Businessman Investor

Touching base with the rational business psyche of stock market investors

Tuesday, August 16, 2011

Showing You the Money and the Natures of Cash Flow

This is Part 3 of a Series. Go to Part 2: Cash Qualifying the Income Statement

Note: When looking at the Cash Flow Statement, generally, a positive (+) number means a cash inflow while a negative (-) number is a cash outflow. This may not be true, however, with Operating Cash Flow reporting under the Indirect Method; the positive and negative numbers may not be actual inflows or outflows but just adjustments (don't worry, this will be further discussed).

The Cash Flow Statement—you know it’s there, reported as one of the primary financial statements filed by a listed company. But let me ask you, why, for the love of finance, do we not look at it as much as the Balance Sheet and Income Statement?! It lacks that clean appeal of the Income Statement! It’s just not as intuitive.

The Natures of Cash Flow: Operating, Investing, and Financing. Of these three, Operating Cash Flow makes explicit that money-making ability of a business. Photo courtesy of LitratoNiJuan.
Then again, you have to give credit to it for delineating the natures of cash flow into three basic categories: Operating, Investing, and Financing. Of these three, the internal cash-generating capacity of the business can be observed under Cash Flow from Operating Activities. This is where the money-making faculty of a business is most visible and this is where you want to focus on. It includes collection of revenues, payments of inventory to suppliers, and payments of operating expenses—the very heart of the going-concern business: collecting, paying, and ultimately, milking profits into cash. This also captures all cash gains and losses realized whenever fixed assets (i.e. capex) or other investments are sold (further discussed under Investing Activities). If its ending net figure is a large positive number (approximate or even larger to Net Income), you know that the business is indeed raking up not just profits, but cash profits. It’s what makes a business a money machine.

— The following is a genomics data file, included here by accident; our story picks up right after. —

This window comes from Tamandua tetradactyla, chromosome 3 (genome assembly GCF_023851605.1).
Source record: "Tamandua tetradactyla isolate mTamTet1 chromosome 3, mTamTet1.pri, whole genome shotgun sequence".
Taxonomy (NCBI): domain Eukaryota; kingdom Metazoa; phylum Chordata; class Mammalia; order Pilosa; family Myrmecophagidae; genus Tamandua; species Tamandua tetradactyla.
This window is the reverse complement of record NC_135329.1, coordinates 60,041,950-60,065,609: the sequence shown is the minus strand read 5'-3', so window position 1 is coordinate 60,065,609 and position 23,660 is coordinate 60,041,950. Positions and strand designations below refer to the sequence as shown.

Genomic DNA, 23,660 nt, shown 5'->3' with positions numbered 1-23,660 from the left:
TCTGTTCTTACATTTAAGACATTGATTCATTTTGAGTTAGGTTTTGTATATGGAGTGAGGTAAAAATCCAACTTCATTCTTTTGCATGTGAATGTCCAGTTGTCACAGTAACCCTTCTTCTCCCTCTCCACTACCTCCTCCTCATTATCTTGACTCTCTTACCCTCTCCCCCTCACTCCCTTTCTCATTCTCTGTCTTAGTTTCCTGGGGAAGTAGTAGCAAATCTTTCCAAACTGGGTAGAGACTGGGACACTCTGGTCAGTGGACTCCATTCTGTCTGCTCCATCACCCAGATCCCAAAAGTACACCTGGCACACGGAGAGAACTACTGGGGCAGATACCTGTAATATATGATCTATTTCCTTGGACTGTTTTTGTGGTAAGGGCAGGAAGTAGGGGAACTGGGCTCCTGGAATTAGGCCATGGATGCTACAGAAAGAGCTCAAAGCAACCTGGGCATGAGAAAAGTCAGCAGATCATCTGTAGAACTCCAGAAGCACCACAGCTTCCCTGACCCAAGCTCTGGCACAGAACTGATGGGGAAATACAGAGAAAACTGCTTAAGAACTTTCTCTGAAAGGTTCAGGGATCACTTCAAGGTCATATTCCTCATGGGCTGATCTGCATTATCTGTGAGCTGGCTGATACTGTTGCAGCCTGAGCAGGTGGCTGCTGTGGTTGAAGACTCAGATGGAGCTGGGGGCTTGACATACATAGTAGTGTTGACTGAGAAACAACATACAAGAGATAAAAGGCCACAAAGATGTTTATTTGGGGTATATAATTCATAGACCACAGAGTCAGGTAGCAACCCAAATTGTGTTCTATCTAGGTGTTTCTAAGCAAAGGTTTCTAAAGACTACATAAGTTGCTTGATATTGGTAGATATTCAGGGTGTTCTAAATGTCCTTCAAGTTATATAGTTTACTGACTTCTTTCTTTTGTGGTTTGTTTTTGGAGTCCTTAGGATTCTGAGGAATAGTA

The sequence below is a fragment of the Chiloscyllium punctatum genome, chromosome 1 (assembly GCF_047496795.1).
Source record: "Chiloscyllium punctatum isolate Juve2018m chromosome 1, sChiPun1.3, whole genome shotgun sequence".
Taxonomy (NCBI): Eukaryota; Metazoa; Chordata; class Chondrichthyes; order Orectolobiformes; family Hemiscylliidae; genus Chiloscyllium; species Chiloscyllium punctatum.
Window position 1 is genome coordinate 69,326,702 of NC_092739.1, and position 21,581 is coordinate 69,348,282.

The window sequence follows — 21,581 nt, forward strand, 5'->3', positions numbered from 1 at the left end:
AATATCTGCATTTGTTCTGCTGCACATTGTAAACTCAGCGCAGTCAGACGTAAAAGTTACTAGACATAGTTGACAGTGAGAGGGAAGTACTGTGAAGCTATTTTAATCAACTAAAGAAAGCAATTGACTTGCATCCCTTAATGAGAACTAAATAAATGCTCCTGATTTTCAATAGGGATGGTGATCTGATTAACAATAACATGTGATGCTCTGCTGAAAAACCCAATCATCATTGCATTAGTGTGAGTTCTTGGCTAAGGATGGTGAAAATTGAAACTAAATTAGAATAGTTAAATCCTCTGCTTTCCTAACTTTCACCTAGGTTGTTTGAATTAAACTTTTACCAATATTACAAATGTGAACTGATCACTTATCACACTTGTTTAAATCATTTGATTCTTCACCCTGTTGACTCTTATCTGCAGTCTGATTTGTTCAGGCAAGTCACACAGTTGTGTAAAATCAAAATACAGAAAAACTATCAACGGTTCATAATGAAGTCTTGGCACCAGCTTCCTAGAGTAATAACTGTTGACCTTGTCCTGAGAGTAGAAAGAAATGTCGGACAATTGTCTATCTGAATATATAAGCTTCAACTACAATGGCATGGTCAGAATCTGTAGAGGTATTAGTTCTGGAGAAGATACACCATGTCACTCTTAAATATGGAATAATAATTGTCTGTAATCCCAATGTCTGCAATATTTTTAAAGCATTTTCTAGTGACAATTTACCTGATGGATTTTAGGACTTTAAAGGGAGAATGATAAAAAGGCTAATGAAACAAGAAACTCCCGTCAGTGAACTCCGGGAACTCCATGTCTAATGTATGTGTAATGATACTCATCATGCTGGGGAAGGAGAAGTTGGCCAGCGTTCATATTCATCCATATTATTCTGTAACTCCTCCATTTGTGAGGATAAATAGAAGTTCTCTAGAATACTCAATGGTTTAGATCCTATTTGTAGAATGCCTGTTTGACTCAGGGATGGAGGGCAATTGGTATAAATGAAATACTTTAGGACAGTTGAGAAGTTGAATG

Cash Flow from Financing Activities, on the other hand, identifies the cash financing aspect of the company. This includes cash externally sourced from investors or creditors (existing or new ones) or those withdrawn by them. Here you can also see loans being paid off (but not inclusive of interest payments since these are already captured under Operating Activities), as well as dividends distributed to shareholders, cash paid for share buybacks, etc.

Cash Flow from Investing Activities identifies cash being used for investments. This is sort of a grey area relative to Operating Activities if you think of it. For clarity and ease of understanding, I’d personally further categorize this cash activity into two—that is: Capital expenditures and Non-core business investments.

Non-core business investments are cash placements on marketable, liquid investment vehicles, instruments, or other medium, which are not related to the main core business of the company. These are real estate (i.e. investment properties), bonds, stocks, etc. They are investments but they hardly have anything to do with the knitty-gritty of the daily business grind. While placements or purchases of these are shown as cash outflows (-), whenever any of them are sold or liquidated, the original cost/principal of the investment is reflected as a cash inflow/proceed (+) under Investing Activities—the resulting loss or gain from the sale is always captured under Operating Cash Flow.

Capital expenditures (or capex), on the other hand, are large cash spendings directly and significantly related to the core business operations. These are usually factories and equipments (i.e. property, plant, and equipment) and are, by their very nature, depreciable fixed assets. These cash outlays build that critical enterprise infrastructure to support and enable smooth-sailing business operations. While purchase of capex/fixed assets are shown as cash outflows (-), sale of capex/fixed assets are reflected as a cash inflow (+) under Investing Activities; resulting loss or gain from the sale is likewise captured under Operating Cash Flow; thus as I've told you, Operating Cash Flow always captures all cash gains and lossesContinue to Part 4: The Money Machine Making Free Cash Flow

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The information presented here is for educational purposes only. Under no circumstances should it be construed as a recommendation to buy, sell, or hold any stocks. If you choose to use this information, you do so at your own risk.

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